Figure 2. 5-year trends in stumpage price for the Northern Sierra Nevada.
I attended the “Wildfire 2” (AKA Building on Science to Implement Landscape Level Treatments for Fire Resilience) conference in McClellan last week. The conference, organized by UC Cooperative Extension and the Forest Service, was a follow-up to the Pre- and Post-Wildfire Forest Management Conference held in February 2010. Wildfire 2 built on the foundations of knowledge presented at the first conference and aimed to look at some of the broader social sustainability impacts of collaboratively based forest management.
A highlight of the second day was a panel discussion involving some of the key partners in the Dinkey Creek Collaborative Forest Landscape Restoration Program (CFLRP) project on Sierra National Forest. In 2007, part of the Dinkey Creek area was slated to be a timber sale (that never happened). The broad collaborative process regarding what a redesigned project might look like took place during 2009 and they won the CFLRP process in 2010.
Larry Duysen of Sierra Forest Products (SFP) gave a description of his family’s business in Terra Bella. SFP was established in 1968, among 8 sawmills, that drew sawlogs from Sierra and Sequoia National Forests. In 1988 the first litigation on a Sequoia National Forest timber sale signaled the beginning of the end for most of the sawmills in the southern Sierra Nevada. The sawmills were trapped between the Forest Service and the environmental organizations. SFP is now the only remaining sawmill and has lost 120 of its original 250 employees.
Craig Thomas of Sierra Forest Legacy, one of the organizations behind some of the litigation, described how he concluded that after 15 years of argument and fighting that no one was benefiting from the constant court battles. He reached out to senior managers in the Forest Service and they agreed to work together to bring the science community in to develop principles for forest ecosystem management based on sound science. This led to the publication of GTR-220: An ecosystem management strategy for Sierran mixed-conifer forests. More importantly, he started a constructive dialogue with the Duysen family to try to understand their business needs and to identify areas of agreement with respect to forest management.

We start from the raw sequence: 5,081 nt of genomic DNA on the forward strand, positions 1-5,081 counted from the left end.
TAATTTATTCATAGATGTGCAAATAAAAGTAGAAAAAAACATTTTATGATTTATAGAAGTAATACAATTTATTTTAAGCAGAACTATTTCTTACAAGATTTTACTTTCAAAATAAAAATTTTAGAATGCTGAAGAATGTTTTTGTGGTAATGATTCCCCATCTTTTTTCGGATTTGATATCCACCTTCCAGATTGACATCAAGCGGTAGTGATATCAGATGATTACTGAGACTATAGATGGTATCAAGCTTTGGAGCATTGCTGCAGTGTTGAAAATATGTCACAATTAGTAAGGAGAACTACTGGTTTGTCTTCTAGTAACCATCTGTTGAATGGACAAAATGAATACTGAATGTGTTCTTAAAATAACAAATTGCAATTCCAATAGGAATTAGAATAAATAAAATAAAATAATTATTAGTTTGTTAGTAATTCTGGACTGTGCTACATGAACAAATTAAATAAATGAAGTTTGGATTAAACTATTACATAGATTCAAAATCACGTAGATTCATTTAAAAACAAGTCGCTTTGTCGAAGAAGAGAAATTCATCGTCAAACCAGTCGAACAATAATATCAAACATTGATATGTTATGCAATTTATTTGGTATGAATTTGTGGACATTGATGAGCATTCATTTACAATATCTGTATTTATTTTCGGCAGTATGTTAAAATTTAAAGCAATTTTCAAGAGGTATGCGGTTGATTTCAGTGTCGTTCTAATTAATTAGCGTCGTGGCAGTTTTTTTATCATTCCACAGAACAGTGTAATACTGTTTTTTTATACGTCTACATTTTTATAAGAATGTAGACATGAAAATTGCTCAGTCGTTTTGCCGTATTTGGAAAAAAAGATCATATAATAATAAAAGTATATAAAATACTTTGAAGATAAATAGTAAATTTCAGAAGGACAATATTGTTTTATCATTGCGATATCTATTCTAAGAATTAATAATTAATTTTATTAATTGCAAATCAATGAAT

As the collaborative process was broadened to include a greater number of groups and individuals, Gina Bartlett, of Sacramento State University Center for Collaborative Policy, was brought in to facilitate. It was challenging but progress was made as trust developed. At the start of the process very few of the people involved would consider working cooperatively with each other (16%) or trusted each other (9%). At the end of the process trust was complete and all were working cooperatively to submit the CFLRP application. Effective facilitation was essential to meditate and to ensure that all views were fully represented in the process.
Mose Jones-Yellin is the project coordinator for Sierra National Forest. As a Forest Service employee he values the fact that the collaboration gives legitimacy to land management decisions.
The main elements of success were identified as joint fact finding (including receiving technical assistance from scientists in order to inform decisions and site visits) and developing trust between the partners.
For me the progress made at Dinkey Creek gives cause for optimism for the progression to sensible, consensus based public forest management in California that delivers a wide range of benefits to communities, wildlife and the economy.
The presentations will be posted on the conference website shortly.
To view the original blog post on the Woody Biomass Blog posted on May 2, 2011, please visit: http://ucanr.org/blogs/blogcore/postdetail.cfm?postnum=4774.
Community-based forestry in California is and has been an effort to manage public, multiple use forests (national forests managed by the Forest Service and Bureau of Land Management) in an ecologically, economically, and social/politically sustainable manner. This has resulted in the establishment of collaborative groups of diverse stakeholders, local/regional/national communities of interest and communities of place, who stake out common ground for management decisions for public forests, in the hopes of minimizing administrative appeals and lawsuits, of creating ecologically, economically, and socio-politically more stable and sustainable resource dependent communities.